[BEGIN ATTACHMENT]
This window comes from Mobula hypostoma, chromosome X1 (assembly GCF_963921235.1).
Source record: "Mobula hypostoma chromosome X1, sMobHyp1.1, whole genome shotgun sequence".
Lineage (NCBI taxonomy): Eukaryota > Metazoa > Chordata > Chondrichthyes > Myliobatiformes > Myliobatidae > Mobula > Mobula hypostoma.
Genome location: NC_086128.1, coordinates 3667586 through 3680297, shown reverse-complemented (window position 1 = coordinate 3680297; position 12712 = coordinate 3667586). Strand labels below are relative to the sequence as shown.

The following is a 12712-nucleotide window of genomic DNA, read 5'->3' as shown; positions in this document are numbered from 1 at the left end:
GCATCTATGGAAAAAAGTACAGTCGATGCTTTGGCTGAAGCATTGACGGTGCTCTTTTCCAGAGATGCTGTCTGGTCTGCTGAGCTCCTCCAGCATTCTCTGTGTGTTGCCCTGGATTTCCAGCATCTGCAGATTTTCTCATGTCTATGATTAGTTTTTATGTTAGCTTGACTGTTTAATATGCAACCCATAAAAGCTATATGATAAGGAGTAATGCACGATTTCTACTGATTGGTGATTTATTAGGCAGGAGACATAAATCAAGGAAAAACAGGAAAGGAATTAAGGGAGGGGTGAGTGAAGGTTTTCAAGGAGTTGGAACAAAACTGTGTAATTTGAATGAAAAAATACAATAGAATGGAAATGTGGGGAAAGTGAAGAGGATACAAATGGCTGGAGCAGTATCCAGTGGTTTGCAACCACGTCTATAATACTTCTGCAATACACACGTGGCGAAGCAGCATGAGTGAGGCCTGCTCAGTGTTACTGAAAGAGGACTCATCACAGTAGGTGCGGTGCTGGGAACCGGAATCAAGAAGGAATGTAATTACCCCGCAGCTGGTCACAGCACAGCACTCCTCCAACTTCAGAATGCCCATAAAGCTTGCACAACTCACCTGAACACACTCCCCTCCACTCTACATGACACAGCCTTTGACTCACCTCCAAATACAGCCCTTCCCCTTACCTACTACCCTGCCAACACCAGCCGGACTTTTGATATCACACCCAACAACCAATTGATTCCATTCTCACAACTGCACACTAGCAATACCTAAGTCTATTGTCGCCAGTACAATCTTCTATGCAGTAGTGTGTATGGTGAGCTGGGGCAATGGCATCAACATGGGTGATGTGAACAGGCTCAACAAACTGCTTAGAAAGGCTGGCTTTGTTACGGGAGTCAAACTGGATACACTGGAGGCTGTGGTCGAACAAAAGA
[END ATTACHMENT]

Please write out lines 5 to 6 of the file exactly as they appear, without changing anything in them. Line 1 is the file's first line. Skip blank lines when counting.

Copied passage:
The following is a 12712-nucleotide window of genomic DNA, read 5'->3' as shown; positions in this document are numbered from 1 at the left end:
GCATCTATGGAAAAAAGTACAGTCGATGCTTTGGCTGAAGCATTGACGGTGCTCTTTTCCAGAGATGCTGTCTGGTCTGCTGAGCTCCTCCAGCATTCTCTGTGTGTTGCCCTGGATTTCCAGCATCTGCAGATTTTCTCATGTCTATGATTAGTTTTTATGTTAGCTTGACTGTTTAATATGCAACCCATAAAAGCTATATGATAAGGAGTAATGCACGATTTCTACTGATTGGTGATTTATTAGGCAGGAGACATAAATCAAGGAAAAACAGGAAAGGAATTAAGGGAGGGGTGAGTGAAGGTTTTCAAGGAGTTGGAACAAAACTGTGTAATTTGAATGAAAAAATACAATAGAATGGAAATGTGGGGAAAGTGAAGAGGATACAAATGGCTGGAGCAGTATCCAGTGGTTTGCAACCACGTCTATAATACTTCTGCAATACACACGTGGCGAAGCAGCATGAGTGAGGCCTGCTCAGTGTTACTGAAAGAGGACTCATCACAGTAGGTGCGGTGCTGGGAACCGGAATCAAGAAGGAATGTAATTACCCCGCAGCTGGTCACAGCACAGCACTCCTCCAACTTCAGAATGCCCATAAAGCTTGCACAACTCACCTGAACACACTCCCCTCCACTCTACATGACACAGCCTTTGACTCACCTCCAAATACAGCCCTTCCCCTTACCTACTACCCTGCCAACACCAGCCGGACTTTTGATATCACACCCAACAACCAATTGATTCCATTCTCACAACTGCACACTAGCAATACCTAAGTCTATTGTCGCCAGTACAATCTTCTATGCAGTAGTGTGTATGGTGAGCTGGGGCAATGGCATCAACATGGGTGATGTGAACAGGCTCAACAAACTGCTTAGAAAGGCTGGCTTTGTTACGGGAGTCAAACTGGATACACTGGAGGCTGTGGTCGAACAAAAGA